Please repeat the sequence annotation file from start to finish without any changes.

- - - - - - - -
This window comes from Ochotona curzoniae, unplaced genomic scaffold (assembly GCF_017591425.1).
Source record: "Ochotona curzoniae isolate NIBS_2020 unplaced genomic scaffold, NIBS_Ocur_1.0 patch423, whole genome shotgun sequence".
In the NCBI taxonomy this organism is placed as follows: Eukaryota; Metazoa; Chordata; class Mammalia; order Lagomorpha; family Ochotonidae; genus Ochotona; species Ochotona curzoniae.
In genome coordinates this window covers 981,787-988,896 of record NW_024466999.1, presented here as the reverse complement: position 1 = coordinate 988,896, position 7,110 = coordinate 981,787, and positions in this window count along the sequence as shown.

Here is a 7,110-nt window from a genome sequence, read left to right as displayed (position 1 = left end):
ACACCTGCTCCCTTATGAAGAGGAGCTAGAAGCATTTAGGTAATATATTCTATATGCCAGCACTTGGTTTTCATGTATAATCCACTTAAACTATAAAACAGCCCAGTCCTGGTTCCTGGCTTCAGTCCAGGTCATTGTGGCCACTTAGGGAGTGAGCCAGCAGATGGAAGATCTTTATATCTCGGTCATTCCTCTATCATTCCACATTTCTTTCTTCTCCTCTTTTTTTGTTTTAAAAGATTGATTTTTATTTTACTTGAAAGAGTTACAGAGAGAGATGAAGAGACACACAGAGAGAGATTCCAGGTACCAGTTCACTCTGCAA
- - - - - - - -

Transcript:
This window comes from Ochotona curzoniae, unplaced genomic scaffold (assembly GCF_017591425.1).
Source record: "Ochotona curzoniae isolate NIBS_2020 unplaced genomic scaffold, NIBS_Ocur_1.0 patch423, whole genome shotgun sequence".
In the NCBI taxonomy this organism is placed as follows: Eukaryota; Metazoa; Chordata; class Mammalia; order Lagomorpha; family Ochotonidae; genus Ochotona; species Ochotona curzoniae.
In genome coordinates this window covers 981,787-988,896 of record NW_024466999.1, presented here as the reverse complement: position 1 = coordinate 988,896, position 7,110 = coordinate 981,787, and positions in this window count along the sequence as shown.

Here is a 7,110-nt window from a genome sequence, read left to right as displayed (position 1 = left end):
ACACCTGCTCCCTTATGAAGAGGAGCTAGAAGCATTTAGGTAATATATTCTATATGCCAGCACTTGGTTTTCATGTATAATCCACTTAAACTATAAAACAGCCCAGTCCTGGTTCCTGGCTTCAGTCCAGGTCATTGTGGCCACTTAGGGAGTGAGCCAGCAGATGGAAGATCTTTATATCTCGGTCATTCCTCTATCATTCCACATTTCTTTCTTCTCCTCTTTTTTTGTTTTAAAAGATTGATTTTTATTTTACTTGAAAGAGTTACAGAGAGAGATGAAGAGACACACAGAGAGAGATTCCAGGTACCAGTTCACTCTGCAA